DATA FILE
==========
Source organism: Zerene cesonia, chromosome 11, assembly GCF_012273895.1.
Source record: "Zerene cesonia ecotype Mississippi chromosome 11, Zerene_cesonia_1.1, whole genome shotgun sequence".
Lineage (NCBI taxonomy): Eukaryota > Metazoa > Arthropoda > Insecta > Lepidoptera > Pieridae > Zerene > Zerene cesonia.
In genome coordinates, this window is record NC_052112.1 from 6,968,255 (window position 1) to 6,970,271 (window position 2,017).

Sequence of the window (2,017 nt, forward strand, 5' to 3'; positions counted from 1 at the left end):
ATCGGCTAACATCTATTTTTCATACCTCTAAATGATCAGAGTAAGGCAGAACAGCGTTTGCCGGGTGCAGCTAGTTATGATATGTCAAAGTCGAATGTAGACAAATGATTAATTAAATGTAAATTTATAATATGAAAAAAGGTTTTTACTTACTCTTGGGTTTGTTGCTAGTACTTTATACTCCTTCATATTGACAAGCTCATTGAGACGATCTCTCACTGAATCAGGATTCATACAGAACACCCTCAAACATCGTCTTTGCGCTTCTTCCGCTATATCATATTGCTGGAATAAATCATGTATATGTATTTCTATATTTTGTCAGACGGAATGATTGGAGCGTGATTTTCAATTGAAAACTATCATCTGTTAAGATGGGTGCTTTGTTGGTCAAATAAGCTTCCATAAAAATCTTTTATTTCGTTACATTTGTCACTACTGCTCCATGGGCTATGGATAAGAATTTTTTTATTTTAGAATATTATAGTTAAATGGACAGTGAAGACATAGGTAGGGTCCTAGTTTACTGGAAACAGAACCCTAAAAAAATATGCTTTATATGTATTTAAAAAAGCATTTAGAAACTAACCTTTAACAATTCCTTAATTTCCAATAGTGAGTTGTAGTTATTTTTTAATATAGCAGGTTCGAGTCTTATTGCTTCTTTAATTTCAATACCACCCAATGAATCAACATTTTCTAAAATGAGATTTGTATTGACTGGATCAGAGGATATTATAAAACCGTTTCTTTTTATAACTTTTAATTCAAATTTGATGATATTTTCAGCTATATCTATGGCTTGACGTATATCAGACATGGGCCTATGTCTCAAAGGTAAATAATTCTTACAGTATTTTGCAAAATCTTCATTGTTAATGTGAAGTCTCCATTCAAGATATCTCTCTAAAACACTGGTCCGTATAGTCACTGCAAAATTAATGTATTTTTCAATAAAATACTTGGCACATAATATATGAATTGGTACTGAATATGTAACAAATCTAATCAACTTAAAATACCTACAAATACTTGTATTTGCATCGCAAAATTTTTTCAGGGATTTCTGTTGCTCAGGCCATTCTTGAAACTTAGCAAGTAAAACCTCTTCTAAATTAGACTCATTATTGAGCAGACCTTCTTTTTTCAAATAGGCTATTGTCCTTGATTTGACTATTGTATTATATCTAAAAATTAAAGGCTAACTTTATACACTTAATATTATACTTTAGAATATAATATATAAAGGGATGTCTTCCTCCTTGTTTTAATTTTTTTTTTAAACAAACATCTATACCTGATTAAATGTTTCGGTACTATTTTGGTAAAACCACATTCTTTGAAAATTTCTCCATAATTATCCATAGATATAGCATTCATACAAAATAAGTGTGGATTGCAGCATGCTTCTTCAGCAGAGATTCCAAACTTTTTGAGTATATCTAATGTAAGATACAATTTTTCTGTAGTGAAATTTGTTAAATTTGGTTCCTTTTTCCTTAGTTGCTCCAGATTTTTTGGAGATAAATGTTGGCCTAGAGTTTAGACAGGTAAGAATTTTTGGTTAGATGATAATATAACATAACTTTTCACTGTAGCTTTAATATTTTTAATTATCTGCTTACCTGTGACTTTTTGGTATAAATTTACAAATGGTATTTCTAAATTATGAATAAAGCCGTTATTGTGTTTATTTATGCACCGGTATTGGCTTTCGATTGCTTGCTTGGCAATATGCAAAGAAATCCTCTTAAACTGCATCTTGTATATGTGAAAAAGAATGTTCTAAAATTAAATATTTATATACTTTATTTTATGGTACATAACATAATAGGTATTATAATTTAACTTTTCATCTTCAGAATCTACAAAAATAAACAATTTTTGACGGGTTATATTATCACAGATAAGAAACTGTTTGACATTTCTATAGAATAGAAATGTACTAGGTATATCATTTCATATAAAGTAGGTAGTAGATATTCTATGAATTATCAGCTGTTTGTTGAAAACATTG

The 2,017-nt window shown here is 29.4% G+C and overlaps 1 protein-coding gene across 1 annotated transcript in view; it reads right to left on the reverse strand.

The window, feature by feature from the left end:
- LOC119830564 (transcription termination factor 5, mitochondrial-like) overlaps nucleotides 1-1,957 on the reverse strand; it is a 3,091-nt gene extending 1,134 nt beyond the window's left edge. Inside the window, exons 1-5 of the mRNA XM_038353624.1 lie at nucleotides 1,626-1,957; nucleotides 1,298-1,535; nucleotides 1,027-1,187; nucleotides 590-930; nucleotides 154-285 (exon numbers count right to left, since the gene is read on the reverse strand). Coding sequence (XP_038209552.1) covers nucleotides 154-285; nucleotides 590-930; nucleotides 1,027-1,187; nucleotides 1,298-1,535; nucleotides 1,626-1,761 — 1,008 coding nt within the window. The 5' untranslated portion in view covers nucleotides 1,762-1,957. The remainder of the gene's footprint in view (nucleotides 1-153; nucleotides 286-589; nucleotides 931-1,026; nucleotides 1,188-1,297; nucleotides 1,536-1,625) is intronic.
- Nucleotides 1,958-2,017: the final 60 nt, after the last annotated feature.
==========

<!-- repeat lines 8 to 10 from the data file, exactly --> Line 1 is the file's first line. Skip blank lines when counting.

The window, feature by feature from the left end:
- LOC119830564 (transcription termination factor 5, mitochondrial-like) overlaps nucleotides 1-1,957 on the reverse strand; it is a 3,091-nt gene extending 1,134 nt beyond the window's left edge. Inside the window, exons 1-5 of the mRNA XM_038353624.1 lie at nucleotides 1,626-1,957; nucleotides 1,298-1,535; nucleotides 1,027-1,187; nucleotides 590-930; nucleotides 154-285 (exon numbers count right to left, since the gene is read on the reverse strand). Coding sequence (XP_038209552.1) covers nucleotides 154-285; nucleotides 590-930; nucleotides 1,027-1,187; nucleotides 1,298-1,535; nucleotides 1,626-1,761 — 1,008 coding nt within the window. The 5' untranslated portion in view covers nucleotides 1,762-1,957. The remainder of the gene's footprint in view (nucleotides 1-153; nucleotides 286-589; nucleotides 931-1,026; nucleotides 1,188-1,297; nucleotides 1,536-1,625) is intronic.
- Nucleotides 1,958-2,017: the final 60 nt, after the last annotated feature.